How the Montreal Expos nearly ruined Tom Brady’s career
|01.27.12 at 11:16 am ET|
Jeff Bradley of the Star-Ledger (N.J.) has a spectacular story today on Tom Brady‘s amateur baseball career. Brady went to Junipero Serra High School in California, a legendary program that produced Barry Bonds and a number of first-round picks, including Gregg Jefferies and pitcher Dan Serafini.
Brady was a left-handed-hitting catcher with impressive power and terrific arm strength. While he was inclined to go to college, the Expos took him in the 18th round of the 1997 draft and tried to steer him towards baseball.
A few highlights from Bradley’s tremendous article:
‘I remember after he won his first Super Bowl,’ says John Hughes, a baseball scout who tried to get Brady to sign with the Montreal Expos out of high school. ‘I was with some buddies and I said, ‘Man, I could’ve ruined this guy’s career if I’d only tried harder.’’’
Truth is, Hughes tried pretty hard to sign Brady. And with good reason.
‘I thought Tommy was a sure thing as a baseball player,’ said [Brady’s high school coach, Pete Jensen], who retired from coaching in 2009, after 24 years, but still teaches architectural design at Serra High. ‘Even more a sure thing than [Jeffries] or [Bonds], believe it or not. As good a football player as he was, I thought he was a better baseball player in high school.’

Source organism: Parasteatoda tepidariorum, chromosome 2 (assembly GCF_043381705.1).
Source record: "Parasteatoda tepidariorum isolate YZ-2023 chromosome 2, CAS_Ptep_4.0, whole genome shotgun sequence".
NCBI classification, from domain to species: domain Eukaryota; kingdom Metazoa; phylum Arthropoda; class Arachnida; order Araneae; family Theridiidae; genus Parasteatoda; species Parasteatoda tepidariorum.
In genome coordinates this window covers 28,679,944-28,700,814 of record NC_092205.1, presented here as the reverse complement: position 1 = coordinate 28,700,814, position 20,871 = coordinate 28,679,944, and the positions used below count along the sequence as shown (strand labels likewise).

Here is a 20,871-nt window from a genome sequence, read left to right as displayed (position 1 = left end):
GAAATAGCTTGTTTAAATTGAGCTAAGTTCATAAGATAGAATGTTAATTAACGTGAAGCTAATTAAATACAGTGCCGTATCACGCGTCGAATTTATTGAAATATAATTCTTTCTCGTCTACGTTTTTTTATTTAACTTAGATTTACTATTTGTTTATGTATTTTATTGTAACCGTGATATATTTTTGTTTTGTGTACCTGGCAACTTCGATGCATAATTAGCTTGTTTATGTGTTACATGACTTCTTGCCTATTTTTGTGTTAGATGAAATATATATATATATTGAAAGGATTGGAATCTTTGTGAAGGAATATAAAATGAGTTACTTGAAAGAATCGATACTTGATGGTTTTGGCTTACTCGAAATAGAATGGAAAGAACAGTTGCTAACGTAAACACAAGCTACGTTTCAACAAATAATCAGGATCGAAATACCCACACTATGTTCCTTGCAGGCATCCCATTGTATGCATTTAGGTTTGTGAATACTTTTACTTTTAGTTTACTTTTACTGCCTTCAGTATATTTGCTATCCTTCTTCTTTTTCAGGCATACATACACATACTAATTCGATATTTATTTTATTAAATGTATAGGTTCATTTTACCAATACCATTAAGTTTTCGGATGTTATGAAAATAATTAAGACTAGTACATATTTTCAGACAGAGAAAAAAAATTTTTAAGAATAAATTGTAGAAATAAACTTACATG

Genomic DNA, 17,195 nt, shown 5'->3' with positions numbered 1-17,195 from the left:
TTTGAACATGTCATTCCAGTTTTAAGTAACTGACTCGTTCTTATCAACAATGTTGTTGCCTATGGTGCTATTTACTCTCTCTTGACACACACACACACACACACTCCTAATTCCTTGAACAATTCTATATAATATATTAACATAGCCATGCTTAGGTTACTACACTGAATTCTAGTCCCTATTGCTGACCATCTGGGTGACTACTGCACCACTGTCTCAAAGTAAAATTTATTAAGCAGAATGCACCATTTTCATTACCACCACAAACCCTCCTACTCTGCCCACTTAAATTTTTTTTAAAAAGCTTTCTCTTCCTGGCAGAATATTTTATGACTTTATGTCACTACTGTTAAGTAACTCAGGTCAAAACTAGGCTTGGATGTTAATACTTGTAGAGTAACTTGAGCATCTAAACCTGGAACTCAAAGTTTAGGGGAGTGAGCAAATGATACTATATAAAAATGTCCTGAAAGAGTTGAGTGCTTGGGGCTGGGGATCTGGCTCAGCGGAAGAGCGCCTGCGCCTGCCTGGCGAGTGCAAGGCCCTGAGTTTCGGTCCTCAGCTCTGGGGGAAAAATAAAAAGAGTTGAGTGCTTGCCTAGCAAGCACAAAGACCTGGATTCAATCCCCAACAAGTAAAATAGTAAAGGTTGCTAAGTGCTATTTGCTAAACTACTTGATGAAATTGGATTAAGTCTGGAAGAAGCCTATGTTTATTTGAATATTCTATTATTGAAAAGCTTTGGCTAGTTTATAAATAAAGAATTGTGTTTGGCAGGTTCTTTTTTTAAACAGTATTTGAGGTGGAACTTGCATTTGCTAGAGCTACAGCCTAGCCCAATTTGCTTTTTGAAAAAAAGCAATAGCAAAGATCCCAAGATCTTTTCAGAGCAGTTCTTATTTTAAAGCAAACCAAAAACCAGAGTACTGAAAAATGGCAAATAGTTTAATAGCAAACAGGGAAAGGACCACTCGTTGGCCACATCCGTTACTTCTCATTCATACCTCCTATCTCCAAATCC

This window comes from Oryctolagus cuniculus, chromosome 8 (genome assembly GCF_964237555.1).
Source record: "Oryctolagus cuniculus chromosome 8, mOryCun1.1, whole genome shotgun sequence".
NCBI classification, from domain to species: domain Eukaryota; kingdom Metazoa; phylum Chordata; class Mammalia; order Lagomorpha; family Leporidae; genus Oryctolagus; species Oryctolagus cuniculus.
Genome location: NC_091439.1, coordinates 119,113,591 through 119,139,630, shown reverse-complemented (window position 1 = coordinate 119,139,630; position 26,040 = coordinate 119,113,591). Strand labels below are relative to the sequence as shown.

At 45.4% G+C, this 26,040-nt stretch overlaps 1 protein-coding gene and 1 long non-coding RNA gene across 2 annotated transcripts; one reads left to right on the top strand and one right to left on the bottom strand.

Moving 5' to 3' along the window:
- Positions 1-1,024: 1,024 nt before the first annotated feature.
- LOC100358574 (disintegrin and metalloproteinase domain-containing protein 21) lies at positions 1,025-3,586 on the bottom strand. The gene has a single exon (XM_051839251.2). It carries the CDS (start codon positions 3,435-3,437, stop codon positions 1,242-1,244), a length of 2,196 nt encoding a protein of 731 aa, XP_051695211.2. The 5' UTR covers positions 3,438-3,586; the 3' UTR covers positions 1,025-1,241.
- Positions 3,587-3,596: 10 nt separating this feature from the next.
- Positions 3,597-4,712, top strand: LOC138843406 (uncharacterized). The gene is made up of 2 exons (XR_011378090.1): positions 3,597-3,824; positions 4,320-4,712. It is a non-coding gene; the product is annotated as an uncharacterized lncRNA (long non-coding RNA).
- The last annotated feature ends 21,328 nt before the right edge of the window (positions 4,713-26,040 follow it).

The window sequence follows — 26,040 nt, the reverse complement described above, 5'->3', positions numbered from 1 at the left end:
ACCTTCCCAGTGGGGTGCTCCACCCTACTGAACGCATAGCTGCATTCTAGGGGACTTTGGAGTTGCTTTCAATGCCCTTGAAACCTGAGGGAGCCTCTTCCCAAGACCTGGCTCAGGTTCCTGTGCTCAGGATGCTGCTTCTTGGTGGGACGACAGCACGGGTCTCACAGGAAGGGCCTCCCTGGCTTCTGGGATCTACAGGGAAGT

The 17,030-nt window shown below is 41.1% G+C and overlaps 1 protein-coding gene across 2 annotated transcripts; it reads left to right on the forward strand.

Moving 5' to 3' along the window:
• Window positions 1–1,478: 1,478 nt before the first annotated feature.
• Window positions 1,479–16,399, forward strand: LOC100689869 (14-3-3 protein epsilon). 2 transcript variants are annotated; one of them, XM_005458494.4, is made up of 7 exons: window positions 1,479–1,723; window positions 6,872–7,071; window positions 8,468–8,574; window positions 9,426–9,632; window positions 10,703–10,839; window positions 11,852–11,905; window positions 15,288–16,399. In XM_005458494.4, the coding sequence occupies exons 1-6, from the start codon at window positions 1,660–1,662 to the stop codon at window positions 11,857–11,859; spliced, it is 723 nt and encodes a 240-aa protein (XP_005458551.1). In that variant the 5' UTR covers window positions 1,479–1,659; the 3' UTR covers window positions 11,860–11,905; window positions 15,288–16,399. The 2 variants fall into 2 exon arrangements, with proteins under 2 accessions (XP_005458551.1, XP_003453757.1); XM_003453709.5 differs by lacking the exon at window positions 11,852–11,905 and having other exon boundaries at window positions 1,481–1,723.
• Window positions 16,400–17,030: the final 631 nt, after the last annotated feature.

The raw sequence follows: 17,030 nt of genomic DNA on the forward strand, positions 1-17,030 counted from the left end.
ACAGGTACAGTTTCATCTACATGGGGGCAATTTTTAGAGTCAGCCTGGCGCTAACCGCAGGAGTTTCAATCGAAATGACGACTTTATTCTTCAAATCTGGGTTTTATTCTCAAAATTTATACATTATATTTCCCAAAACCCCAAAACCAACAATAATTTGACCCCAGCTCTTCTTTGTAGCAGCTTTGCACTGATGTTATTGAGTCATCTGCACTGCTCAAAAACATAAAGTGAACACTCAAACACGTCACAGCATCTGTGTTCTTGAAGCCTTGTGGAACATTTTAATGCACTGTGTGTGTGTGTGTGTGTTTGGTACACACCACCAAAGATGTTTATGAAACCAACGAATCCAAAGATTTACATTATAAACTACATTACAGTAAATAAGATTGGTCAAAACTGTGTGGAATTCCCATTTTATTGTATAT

Evidently, the recruiting pitch made by Expos scout Hughes backfired spectacularly. Again, from the article:
In what was Hughes’ last, best pitch to sign Brady, he met him at Candlestick Park when the Montreal Expos were playing the San Francisco Giants, put him in an Expos uniform, and introduced him to Rondell White and F.P. Santangelo, who led him onto the field to take batting practice. Hughes was hoping this would be the type of experience to change his mind.
But when he went into the clubhouse a little while later, what Hughes saw pretty much convinced him there was no shot. ‘Tom was sitting on a stool in the clubhouse,’ Hughes recalled with a laugh. ‘And he was surrounded by guys from the team. And Tom was holding court. They all wanted to talk to him about playing quarterback in the Big House for Michigan. Guys were like, ‘You can’t pass that up for baseball.’’’
There’s plenty more to digest from Bradley’s story, which can be read here.